I have a project with this toy structure:
src: obj1.cpp obj2.cpp obj: (empty folder)
which I want to compile into a library using
make. What I want to write in my makefile is something along the lines of:
mylib.a: obj1.o obj2.o ar $@ $^
And this works, however it leaves the folder messy, as it results in this structure:
obj1.o obj2.o mylib.a src: obj1.cpp obj2.cpp obj: (empty folder)
What I would prefer is that the result of the call would be something like this:
mylib.a src: obj1.cpp obj2.cpp obj: obj1.o obj2.o
obj sources are compiled into
.o objects in
obj. I tried doing this in my makefile:
vpath %.o obj mylib.a: obj1.o obj2.o
but this has the same result as above. So, I figures, well sure, the implicit rule for obj1.o doesn't know where to output, right? OK, so I added this rule:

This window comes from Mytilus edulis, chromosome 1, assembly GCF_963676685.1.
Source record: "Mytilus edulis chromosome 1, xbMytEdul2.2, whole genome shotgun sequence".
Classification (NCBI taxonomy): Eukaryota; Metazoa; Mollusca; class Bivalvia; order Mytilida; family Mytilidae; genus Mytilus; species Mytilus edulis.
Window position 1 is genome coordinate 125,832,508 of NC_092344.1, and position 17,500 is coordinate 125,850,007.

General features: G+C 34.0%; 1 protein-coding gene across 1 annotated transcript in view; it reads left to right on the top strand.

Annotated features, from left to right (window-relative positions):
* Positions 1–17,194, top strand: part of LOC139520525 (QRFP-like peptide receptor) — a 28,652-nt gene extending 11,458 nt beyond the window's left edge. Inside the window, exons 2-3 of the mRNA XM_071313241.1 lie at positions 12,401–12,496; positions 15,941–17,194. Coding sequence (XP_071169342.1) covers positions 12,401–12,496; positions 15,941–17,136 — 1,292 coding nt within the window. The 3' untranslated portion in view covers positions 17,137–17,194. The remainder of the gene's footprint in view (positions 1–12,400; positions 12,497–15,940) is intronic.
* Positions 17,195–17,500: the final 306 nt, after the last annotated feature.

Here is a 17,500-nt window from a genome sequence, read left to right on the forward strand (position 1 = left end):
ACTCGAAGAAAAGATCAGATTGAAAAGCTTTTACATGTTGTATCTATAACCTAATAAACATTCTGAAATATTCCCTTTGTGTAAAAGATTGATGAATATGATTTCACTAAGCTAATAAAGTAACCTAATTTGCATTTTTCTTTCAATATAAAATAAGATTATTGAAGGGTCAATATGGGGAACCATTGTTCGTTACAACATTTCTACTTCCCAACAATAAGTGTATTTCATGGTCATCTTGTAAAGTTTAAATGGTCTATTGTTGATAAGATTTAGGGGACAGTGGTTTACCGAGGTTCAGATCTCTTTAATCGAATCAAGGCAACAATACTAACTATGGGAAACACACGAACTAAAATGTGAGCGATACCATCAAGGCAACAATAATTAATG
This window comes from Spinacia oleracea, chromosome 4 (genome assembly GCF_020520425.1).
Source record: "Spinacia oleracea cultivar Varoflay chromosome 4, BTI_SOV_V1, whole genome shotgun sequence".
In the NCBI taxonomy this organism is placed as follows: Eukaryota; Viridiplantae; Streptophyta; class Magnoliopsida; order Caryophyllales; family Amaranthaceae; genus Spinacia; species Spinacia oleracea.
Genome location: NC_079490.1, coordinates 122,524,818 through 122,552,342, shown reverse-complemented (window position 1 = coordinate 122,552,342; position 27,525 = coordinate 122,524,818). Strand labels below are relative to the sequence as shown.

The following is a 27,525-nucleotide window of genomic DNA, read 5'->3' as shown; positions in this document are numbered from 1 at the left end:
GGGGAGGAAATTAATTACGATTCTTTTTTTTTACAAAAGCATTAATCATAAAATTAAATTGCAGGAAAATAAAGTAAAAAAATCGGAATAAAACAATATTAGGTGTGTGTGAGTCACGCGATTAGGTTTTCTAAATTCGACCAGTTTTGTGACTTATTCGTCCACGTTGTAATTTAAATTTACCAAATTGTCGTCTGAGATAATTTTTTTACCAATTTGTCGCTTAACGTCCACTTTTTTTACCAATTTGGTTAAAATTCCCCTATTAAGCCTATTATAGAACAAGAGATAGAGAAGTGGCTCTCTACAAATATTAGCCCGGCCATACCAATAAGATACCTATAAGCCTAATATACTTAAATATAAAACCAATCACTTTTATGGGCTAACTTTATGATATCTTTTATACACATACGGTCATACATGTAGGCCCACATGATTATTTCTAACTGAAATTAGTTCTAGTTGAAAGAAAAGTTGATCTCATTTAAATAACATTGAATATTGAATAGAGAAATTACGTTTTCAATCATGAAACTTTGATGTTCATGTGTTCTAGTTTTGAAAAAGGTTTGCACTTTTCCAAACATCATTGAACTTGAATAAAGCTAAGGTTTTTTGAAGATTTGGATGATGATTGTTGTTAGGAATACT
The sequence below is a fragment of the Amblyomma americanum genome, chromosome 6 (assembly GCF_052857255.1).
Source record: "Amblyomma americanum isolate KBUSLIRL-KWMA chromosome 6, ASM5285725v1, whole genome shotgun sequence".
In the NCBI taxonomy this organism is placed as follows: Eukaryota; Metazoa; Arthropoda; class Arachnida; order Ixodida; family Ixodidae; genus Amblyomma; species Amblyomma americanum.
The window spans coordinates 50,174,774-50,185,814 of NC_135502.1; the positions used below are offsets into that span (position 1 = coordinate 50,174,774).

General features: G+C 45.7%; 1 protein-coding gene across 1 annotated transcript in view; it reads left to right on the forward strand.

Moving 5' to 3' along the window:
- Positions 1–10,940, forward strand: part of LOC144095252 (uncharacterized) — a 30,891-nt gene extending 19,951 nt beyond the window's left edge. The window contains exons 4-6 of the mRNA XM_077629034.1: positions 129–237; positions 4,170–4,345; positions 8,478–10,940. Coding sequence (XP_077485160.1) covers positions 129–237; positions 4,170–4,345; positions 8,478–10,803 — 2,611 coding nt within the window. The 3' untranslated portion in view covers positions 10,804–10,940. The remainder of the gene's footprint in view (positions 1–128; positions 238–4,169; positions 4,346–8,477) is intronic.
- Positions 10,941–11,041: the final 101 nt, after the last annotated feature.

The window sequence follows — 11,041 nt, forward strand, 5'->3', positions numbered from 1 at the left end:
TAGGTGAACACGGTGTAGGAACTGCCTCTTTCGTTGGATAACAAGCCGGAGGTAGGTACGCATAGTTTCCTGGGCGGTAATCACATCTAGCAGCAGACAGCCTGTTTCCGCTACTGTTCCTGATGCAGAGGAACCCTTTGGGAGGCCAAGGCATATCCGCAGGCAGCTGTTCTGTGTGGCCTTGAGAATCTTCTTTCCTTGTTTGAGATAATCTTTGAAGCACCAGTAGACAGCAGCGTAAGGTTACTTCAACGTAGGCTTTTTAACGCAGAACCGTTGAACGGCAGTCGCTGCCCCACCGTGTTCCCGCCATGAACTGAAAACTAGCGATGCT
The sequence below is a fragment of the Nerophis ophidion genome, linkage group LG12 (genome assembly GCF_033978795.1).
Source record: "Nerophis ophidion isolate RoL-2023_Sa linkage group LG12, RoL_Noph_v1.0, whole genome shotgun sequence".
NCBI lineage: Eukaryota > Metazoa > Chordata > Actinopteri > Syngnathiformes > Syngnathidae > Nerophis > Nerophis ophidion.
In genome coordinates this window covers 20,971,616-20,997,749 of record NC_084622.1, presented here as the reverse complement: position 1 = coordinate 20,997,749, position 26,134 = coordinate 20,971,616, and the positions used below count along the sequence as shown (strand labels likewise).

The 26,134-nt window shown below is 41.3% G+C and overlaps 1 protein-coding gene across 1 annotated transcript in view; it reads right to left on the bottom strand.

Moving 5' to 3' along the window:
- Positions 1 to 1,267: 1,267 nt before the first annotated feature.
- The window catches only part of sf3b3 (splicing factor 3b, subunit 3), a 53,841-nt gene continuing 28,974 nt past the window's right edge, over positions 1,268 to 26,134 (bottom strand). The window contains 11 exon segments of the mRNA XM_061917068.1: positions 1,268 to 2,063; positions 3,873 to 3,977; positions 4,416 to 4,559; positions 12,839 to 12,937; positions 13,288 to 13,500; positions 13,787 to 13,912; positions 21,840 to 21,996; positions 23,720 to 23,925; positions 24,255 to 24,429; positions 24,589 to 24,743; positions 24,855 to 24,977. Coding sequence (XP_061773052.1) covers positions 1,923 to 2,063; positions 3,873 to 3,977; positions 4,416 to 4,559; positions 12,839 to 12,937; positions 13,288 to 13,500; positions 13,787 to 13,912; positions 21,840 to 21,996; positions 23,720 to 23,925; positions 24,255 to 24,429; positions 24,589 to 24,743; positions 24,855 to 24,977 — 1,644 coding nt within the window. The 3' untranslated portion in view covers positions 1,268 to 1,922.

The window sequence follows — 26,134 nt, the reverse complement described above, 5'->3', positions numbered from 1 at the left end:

%.o: %.cpp g++ $^ -o obj/$@
to ensure that I am compiling into
obj, however, now, the make command fails, and I understand why it fails. It fails because mylib finds obj1.o, as in it finds the rule for it, it executes the rule, but the rule does not result in the existence of
obj1.o, but rather in the existence of
obj/obj1.o, and so when mylib is composed, its rule says
ar obj1.o obj2.o and it fails.
So, my question is: is there a simple and elegant way to avoid this problem?
One solution I see is to always have some file, empty if need be, named obj1.o in
obj, but that seems ugly to me. Another would be to add
"obj/" to every object going to mylib.a, but that means duplicating code and is even uglier. So, what would be the best way to solve this?